UN says Glocom, a front company run by North spies, sells battlefield radio equipment.
Kuala Lumpur: It is in Kuala Lumpur’s Little India neighbourhood, behind an unmarked door on the second floor of a rundown building, where a military equipment company called Glocom says it has its office.
Glocom is a front company run by North Korean intelligence agents that sells battlefield radio equipment in violation of United Nations sanctions, according to a United Nations report submitted to the security council.
Glocom advertises over 30 radio systems for “military and paramilitary” organisations on its Malaysian website, glocom.com.my.
Glocom’s Malaysian website, which was taken down late last year, listed the Little India address in its contacts section.
No one answers the door there and the mailbox outside is stuffed with unopened letters. In fact, no company by that name exists in Malaysia. But two Malaysian companies controlled by North Korean shareholders and directors registered Glocom’s website in 2009, according to website and company registration documents.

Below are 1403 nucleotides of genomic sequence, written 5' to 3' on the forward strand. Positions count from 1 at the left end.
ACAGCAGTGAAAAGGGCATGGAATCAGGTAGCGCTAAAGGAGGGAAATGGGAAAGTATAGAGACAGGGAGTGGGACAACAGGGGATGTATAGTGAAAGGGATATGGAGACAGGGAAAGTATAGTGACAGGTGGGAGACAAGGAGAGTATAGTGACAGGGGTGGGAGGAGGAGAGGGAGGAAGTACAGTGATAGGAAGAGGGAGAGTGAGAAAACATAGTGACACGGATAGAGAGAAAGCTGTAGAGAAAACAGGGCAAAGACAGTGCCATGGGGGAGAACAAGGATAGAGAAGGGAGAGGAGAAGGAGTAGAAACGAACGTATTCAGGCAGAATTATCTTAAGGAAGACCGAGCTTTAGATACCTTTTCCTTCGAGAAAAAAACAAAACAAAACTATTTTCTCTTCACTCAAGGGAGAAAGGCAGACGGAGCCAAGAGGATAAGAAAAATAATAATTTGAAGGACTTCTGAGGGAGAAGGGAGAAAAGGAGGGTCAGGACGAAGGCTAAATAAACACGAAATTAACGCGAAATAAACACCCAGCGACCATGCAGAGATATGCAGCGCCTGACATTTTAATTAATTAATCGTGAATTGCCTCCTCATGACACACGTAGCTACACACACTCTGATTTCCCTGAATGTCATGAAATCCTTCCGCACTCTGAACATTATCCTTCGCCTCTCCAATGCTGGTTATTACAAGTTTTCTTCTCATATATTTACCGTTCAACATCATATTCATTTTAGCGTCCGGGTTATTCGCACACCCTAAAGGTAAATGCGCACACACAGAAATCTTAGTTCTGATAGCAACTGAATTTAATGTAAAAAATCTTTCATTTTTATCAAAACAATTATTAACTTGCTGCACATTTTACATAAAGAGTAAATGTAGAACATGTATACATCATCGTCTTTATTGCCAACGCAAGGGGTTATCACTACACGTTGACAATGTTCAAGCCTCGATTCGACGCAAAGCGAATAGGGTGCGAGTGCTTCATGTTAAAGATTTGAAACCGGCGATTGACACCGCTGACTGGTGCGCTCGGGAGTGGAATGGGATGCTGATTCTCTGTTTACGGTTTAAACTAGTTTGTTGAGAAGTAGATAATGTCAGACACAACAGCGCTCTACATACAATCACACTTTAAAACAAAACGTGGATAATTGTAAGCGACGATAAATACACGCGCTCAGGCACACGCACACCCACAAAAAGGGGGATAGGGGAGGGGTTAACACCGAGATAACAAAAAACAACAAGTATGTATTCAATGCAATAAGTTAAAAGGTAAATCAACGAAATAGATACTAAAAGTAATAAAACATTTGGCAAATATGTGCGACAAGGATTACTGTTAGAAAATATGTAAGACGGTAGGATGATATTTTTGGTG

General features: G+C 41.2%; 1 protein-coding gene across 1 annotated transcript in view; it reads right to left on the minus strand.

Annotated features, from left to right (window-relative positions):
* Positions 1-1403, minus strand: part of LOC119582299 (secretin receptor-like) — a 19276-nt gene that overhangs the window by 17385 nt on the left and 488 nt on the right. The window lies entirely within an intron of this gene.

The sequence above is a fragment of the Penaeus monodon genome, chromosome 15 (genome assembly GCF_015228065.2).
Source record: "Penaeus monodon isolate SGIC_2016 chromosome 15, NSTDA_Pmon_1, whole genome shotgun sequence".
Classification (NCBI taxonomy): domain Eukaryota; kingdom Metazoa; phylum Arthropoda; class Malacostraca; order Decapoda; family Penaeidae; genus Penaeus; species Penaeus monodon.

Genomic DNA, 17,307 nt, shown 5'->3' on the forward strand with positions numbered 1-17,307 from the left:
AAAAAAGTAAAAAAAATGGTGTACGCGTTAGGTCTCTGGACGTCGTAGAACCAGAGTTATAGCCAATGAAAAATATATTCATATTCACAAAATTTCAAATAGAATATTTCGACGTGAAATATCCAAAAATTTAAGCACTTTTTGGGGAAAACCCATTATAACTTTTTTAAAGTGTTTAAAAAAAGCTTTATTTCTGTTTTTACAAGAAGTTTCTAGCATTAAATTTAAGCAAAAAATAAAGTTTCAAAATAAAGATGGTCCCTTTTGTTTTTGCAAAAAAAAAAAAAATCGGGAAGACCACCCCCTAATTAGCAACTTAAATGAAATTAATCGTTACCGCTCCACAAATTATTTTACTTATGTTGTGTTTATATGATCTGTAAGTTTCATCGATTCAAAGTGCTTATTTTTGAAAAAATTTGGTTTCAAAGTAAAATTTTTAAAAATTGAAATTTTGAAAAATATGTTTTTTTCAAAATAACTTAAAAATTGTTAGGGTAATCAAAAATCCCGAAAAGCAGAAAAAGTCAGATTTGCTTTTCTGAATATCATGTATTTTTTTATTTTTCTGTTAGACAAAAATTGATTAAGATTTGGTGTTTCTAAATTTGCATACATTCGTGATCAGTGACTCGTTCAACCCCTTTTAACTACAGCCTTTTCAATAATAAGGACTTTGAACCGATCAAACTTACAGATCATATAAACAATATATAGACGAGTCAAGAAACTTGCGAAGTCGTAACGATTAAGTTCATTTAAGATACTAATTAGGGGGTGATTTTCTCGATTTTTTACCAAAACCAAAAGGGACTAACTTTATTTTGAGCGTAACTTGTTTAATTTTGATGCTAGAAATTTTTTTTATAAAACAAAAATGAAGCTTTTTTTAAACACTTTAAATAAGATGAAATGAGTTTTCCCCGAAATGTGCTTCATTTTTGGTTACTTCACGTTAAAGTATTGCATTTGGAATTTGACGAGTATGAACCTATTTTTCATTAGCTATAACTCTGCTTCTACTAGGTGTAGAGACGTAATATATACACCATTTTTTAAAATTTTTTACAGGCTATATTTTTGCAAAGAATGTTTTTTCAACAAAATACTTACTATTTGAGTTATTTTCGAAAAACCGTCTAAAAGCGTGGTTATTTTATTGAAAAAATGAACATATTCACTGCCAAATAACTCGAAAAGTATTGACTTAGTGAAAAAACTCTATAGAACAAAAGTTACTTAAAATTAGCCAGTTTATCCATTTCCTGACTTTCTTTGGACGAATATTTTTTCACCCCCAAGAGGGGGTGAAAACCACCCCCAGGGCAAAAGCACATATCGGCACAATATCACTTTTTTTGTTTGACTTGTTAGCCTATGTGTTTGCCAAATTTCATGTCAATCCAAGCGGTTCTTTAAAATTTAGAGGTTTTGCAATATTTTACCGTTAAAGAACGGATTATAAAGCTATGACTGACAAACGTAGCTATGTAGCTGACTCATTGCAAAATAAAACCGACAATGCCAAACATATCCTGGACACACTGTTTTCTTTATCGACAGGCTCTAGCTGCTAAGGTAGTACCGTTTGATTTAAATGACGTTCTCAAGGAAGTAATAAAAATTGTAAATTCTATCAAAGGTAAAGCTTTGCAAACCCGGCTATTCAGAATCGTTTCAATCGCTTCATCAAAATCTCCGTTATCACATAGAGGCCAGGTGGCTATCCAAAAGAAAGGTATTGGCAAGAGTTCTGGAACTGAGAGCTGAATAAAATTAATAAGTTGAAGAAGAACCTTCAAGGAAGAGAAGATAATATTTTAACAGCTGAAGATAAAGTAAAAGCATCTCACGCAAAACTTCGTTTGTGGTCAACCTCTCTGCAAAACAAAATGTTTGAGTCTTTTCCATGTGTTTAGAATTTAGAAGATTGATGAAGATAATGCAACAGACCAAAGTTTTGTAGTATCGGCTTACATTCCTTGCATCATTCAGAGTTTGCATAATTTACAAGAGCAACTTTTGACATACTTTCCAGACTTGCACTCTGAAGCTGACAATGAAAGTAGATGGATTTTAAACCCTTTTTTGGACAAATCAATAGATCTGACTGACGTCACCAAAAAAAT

And it does have a business, the unreleased UN report says. Last July, an air shipment of North Korean military communications equipment, sent from China and bound for Eritrea, was intercepted in an unnamed country. The seized equipment included 45 boxes of battlefield radios and accessories labelled Glocom, short for Global Communications Company.
Glocom is controlled by Reconnaissance General Bureau, the North Korean intelligence agency tasked with overseas operations and weapons procurement, the report says.
A spokesman for North Korea’s mission at the UN said he had no information about Glocom.
UN resolution 1874, adopted in 2009, expanded the arms embargo against North Korea to include military equipment and all “related material”.
But implementation of the sanctions “remains insufficient” among member countries, the UN report says, and North Korea is using “evasion techniques that are increasing in scale, scope and sophistication”.